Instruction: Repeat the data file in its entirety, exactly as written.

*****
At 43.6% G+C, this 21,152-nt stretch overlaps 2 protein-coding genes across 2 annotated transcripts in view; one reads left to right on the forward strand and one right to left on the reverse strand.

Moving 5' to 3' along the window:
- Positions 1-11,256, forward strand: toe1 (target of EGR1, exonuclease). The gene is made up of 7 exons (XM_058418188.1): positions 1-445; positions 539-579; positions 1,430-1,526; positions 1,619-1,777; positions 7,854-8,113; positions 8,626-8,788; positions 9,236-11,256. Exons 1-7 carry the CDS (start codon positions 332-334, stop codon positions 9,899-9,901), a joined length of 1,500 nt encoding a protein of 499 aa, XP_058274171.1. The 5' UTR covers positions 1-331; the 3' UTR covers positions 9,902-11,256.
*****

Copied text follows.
At 43.6% G+C, this 21,152-nt stretch overlaps 2 protein-coding genes across 2 annotated transcripts in view; one reads left to right on the forward strand and one right to left on the reverse strand.

Moving 5' to 3' along the window:
- Positions 1-11,256, forward strand: toe1 (target of EGR1, exonuclease). The gene is made up of 7 exons (XM_058418188.1): positions 1-445; positions 539-579; positions 1,430-1,526; positions 1,619-1,777; positions 7,854-8,113; positions 8,626-8,788; positions 9,236-11,256. Exons 1-7 carry the CDS (start codon positions 332-334, stop codon positions 9,899-9,901), a joined length of 1,500 nt encoding a protein of 499 aa, XP_058274171.1. The 5' UTR covers positions 1-331; the 3' UTR covers positions 9,902-11,256.